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abstract = "Objective: This study was a controlled multicenter clinical study on patients with peripheral lung nodules to verify the improvement in the diagnostic ability of FDG-PET when used in combination with thin-section CT (TS-CT). Methods: Patients with peripheral lung nodules (long maximal diameter: 10-30 mm) detected using CT were examined using TS-CT and FDG-PET for the differential diagnosis of benign or malignant lesions. The primary endpoint was the specificity of the results using a combination of TS-CT and FDG-PET, compared with the results for TS-CT alone. Images were interpreted by investigators at each institution. Blind readings were also performed by an independent image interpretation committee. The gold standard was a pathological diagnosis determined using a surgical or biopsy specimen obtained after PET; and the patients in whom a pathological diagnosis could not be obtained were diagnosed based on a follow-up TS-CT performed more than 6 months later. Adverse reactions to FDG were also evaluated. Results: The blind reading results for 82 lesions in 81 subjects eligible for analysis among the 90 subjects included in the study showed a specificity of 91.2{\%} (31/34) (95{\%} CI: 76.3-98.1) for TS-CT + PET, compared with a specificity of 67.6{\%} (23/34) (95{\%} CI: 49.5-82.6) for TS-CT alone. The specificity was significantly improved by the addition of the PET findings (p < 0.05). The sensitivity improved from 89.6{\%} (43/48) for TS-CT to 91.7{\%} (44/48) for TS-CT + PET; the addition of PET increased the level of confidence in the diagnosis, but the difference was not significant. The results reported by the institutional investigators were not significantly different. No serious adverse reactions occurred, although two of the 90 subjects exhibited mild adverse reactions. Conclusions: The addition of FDG-PET to TS-CT for the differential diagnosis of benign or malignant peripheral lung nodules resulted in a significant improvement in specificity. Although a definitive diagnosis of lung nodules requires a histopathological or cytological examination, when combined with TS-CT, FDG-PET can provide additional diagnostic information and improve the specificity.",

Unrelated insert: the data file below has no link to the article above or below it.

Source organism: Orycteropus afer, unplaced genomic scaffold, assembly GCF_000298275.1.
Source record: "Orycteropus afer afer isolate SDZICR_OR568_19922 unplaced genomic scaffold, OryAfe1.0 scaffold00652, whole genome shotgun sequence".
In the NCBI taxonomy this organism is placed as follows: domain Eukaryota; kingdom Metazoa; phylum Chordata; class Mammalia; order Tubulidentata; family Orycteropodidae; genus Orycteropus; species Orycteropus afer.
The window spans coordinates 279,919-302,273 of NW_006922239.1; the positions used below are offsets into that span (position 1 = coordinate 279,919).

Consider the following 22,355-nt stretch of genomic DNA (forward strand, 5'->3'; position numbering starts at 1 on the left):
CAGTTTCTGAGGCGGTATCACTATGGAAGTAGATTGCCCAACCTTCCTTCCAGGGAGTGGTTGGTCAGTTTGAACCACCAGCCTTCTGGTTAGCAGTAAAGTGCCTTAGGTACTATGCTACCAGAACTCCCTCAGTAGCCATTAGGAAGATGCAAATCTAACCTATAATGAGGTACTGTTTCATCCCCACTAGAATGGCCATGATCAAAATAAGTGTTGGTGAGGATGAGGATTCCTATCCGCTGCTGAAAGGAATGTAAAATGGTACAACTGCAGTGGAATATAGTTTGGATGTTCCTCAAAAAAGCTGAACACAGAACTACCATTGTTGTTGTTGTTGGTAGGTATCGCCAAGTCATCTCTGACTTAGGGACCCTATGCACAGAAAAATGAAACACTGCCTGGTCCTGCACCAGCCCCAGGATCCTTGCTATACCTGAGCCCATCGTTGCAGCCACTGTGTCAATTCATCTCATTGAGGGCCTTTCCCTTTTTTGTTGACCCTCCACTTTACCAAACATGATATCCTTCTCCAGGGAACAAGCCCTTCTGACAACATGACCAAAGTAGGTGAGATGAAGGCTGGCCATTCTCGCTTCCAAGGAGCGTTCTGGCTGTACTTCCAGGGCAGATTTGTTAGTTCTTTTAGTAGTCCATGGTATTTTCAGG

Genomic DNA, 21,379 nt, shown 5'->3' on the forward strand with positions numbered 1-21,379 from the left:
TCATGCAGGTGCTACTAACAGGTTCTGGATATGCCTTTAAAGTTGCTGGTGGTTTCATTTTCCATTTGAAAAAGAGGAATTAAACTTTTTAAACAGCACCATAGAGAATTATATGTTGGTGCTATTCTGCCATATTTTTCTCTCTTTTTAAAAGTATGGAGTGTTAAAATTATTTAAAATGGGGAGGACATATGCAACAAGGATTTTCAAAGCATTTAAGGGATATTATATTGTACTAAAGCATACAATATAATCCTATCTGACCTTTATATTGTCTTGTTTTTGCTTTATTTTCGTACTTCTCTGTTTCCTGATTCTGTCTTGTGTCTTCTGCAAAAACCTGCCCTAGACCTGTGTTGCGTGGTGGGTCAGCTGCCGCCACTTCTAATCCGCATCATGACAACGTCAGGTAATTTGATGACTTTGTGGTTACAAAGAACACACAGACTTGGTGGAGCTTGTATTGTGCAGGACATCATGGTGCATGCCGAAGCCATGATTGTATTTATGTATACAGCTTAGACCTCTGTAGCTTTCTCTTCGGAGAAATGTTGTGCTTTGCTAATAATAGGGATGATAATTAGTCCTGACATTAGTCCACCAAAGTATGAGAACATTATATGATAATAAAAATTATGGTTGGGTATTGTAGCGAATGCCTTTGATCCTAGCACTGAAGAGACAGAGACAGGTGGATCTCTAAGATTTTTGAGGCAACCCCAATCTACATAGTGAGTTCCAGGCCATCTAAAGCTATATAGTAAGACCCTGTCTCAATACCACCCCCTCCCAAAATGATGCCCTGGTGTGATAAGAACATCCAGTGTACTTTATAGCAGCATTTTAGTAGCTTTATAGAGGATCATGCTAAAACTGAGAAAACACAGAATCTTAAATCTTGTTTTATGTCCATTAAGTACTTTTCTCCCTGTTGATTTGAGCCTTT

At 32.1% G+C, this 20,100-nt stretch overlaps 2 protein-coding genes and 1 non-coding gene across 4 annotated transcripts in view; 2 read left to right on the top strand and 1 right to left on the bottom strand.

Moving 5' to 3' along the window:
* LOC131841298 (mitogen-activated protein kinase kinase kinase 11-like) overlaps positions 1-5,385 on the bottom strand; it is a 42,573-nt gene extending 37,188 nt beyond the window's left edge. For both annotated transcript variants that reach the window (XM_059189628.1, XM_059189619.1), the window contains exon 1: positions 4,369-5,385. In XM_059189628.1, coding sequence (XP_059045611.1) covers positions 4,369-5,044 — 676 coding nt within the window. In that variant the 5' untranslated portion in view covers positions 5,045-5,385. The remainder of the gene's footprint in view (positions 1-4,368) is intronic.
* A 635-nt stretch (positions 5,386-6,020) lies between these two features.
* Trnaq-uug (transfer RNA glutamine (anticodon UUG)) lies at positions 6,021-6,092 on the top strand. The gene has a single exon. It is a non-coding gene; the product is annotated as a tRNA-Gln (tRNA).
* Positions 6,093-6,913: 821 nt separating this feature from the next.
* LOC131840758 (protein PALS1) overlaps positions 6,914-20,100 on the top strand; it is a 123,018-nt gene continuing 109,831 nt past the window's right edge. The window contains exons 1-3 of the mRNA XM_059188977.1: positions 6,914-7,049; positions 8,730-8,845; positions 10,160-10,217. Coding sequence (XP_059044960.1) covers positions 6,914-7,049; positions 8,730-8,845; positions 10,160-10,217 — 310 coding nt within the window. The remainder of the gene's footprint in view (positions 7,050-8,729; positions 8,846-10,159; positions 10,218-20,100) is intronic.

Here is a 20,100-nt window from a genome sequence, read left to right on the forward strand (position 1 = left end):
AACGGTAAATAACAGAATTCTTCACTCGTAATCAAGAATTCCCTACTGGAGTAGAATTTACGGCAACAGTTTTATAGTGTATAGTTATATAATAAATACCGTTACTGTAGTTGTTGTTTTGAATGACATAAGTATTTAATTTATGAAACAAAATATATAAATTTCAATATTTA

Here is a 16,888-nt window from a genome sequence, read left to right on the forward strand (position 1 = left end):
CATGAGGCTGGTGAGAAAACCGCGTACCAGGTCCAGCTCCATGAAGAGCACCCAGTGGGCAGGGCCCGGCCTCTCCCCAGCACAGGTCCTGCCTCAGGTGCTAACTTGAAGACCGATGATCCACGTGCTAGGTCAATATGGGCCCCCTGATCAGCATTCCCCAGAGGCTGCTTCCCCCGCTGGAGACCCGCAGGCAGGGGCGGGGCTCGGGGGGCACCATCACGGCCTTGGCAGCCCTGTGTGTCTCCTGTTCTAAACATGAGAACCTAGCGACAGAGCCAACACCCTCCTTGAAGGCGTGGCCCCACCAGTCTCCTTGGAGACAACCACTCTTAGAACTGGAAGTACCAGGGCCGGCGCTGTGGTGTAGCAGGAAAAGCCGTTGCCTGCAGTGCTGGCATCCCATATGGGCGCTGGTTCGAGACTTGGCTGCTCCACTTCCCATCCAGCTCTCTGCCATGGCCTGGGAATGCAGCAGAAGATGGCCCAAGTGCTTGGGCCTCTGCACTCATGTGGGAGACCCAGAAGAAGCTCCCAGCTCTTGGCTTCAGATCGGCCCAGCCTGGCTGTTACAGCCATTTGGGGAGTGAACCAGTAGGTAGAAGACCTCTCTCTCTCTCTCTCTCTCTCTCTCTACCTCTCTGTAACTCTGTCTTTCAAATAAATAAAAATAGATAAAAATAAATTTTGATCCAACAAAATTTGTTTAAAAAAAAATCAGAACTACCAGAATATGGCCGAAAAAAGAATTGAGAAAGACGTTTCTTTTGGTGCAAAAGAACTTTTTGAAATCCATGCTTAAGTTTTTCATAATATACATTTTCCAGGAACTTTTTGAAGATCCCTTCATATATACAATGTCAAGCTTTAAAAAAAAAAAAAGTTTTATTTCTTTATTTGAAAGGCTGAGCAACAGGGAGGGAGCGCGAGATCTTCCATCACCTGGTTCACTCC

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T1 - Additional effects of FDG-PET to thin-section CT for the differential diagnosis of lung nodules

T2 - A Japanese multicenter clinical study

AU - Kubota, Kazuo

AU - Murakami, Koji

AU - Inoue, Tomio

AU - Saga, Tsuneo

AU - Shiomi, Susumu

PY - 2011/12

Y1 - 2011/12